O'Malley Meets With Baltimore Lawmakers On Gambling | WAMU 88.5 - American University Radio

WAMU 88.5 : Morning Edition

O'Malley Meets With Baltimore Lawmakers On Gambling

Play associated audio

Maryland Gov. Martin O'Malley (D) and State House Speaker Michael Busch (D) are trying to allay Baltimore lawmakers' concerns that a casino in Prince George's County could hurt a planned casino in Baltimore.

O'Malley, Busch and Baltimore Mayor Stephanie Rawlings-Blake met with about half of the city's 18-member House delegation at City Hall for about 90 minutes behind closed doors on Wednesday, according to the Associated Press.

The plan they hashed out calls for putting some gambling revenue aside for Baltimore and Anne Arundel County — where the Maryland Live! casino opened last month, Busch told reporters afterward. He says the idea is to hold "Charm City" and the county from suffering revenue lost to another casino.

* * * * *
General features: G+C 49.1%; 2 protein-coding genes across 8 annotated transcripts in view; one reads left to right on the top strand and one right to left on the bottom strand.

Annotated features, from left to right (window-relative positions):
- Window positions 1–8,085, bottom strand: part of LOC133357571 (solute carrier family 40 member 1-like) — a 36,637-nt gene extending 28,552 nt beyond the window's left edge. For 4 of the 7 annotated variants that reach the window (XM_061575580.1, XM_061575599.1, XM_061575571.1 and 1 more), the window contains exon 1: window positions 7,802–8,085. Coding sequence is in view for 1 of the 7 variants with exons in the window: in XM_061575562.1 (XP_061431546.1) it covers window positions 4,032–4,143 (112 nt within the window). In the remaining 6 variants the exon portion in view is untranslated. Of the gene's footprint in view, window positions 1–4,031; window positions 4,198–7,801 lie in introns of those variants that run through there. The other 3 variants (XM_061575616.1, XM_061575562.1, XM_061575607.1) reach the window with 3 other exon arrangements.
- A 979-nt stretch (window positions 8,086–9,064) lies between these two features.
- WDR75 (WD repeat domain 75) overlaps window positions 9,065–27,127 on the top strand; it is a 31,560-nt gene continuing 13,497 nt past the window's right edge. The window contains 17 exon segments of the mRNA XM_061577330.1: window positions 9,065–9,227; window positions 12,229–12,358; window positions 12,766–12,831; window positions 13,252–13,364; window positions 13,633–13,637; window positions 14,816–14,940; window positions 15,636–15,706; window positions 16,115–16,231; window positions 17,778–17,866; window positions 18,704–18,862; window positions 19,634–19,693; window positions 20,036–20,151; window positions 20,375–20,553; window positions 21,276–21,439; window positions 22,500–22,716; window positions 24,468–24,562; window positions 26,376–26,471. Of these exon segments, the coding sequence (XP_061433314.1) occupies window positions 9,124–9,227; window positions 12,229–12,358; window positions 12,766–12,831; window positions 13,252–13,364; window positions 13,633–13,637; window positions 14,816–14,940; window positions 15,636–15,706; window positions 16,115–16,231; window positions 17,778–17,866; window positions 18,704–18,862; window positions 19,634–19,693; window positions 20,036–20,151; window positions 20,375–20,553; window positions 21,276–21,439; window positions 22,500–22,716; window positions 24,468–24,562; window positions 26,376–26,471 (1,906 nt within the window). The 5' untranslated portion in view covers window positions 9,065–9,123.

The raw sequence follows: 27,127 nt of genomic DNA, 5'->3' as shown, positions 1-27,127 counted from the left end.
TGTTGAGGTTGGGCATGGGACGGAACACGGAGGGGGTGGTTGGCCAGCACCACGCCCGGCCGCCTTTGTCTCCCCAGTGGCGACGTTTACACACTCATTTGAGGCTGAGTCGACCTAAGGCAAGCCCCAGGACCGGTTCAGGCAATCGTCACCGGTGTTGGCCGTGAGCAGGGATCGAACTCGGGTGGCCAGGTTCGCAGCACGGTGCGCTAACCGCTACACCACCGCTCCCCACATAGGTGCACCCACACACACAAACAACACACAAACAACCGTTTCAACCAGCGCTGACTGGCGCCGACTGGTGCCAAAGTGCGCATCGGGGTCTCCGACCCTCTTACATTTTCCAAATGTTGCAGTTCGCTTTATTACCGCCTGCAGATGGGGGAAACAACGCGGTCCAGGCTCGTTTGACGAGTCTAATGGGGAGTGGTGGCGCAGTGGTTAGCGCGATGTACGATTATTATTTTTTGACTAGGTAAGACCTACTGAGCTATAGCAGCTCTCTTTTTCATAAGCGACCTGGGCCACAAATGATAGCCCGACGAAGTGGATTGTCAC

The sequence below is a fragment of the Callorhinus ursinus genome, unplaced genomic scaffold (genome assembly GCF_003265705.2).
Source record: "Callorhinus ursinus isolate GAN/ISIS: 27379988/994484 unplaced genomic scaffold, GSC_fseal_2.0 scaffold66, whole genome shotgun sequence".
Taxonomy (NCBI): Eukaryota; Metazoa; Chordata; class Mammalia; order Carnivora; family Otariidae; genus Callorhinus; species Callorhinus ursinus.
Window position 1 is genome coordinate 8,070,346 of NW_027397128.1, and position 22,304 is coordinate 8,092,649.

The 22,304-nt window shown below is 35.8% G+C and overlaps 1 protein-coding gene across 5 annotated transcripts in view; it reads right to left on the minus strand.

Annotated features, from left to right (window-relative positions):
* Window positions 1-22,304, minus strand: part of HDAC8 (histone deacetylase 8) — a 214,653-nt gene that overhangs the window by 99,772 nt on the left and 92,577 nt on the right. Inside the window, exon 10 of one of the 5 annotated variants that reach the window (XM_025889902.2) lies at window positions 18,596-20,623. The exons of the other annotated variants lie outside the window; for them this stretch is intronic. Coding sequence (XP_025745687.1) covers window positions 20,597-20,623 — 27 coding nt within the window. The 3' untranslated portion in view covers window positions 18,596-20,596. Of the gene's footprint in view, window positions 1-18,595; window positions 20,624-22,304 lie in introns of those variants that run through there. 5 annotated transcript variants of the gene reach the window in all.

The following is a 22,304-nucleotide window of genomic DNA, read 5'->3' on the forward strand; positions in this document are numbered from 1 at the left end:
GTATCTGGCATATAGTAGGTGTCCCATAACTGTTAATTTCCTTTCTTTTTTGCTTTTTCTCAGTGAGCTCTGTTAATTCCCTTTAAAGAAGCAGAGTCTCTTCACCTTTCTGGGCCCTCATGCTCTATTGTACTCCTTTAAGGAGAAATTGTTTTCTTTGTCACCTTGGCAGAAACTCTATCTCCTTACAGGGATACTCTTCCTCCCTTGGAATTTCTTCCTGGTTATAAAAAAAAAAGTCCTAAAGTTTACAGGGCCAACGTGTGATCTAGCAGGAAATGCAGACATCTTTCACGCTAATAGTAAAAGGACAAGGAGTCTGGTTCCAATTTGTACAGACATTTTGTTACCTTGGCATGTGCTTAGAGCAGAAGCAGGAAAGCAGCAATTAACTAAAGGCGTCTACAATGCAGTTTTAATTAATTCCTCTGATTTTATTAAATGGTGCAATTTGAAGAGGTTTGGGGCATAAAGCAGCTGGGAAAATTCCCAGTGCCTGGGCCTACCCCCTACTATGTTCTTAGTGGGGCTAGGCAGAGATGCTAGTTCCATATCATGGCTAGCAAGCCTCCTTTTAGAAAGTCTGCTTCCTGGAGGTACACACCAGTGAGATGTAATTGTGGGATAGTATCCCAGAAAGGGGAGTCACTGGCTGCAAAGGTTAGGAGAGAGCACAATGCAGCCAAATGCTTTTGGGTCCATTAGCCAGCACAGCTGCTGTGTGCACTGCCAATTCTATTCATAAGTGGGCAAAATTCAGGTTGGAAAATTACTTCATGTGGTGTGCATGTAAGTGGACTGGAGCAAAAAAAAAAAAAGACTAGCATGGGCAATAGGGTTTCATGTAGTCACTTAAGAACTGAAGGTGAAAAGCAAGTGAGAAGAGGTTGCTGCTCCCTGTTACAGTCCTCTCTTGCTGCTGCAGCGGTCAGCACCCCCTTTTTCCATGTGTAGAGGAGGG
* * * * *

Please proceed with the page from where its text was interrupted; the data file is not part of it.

O'Malley wants to call a special session to take up gambling expansion if a consensus can be reached. Lawmakers would take up allowing table games and a Prince George's casino. But competing interests have not yet been able to reach a consensus; a potential special session scheduled for earlier this summer did not go forward as a result.

NPR

MacArthur Fellow Terrance Hayes: Poems Are Music, Language Our Instrument

Hayes, a professor of writing at the University of Pittsburgh, was recognized for "reflecting on race, gender, and family in works that seamlessly encompass both the historical and the personal."
NPR

Diet Soda May Alter Our Gut Microbes And The Risk Of Diabetes

There's a new wrinkle to the old debate over diet soda: Artificial sweeteners may alter our microbiomes. And for some, this may raise blood sugar levels and set the stage for diabetes.
NPR

House Passes Bill That Authorizes Arming Syrian Rebels

Even though it was backed by both party leaders, the vote split politicians within their own ranks. The final tally on the narrow military measure was 273 to 156.
NPR

3.7 Million Comments Later, Here's Where Net Neutrality Stands

A proposal about how to maintain unfettered access to Internet content drew a bigger public response than any single issue in the Federal Communication Commission's history. What's next?

Leave a Comment

Help keep the conversation civil. Please refer to our Terms of Use and Code of Conduct before posting your comments.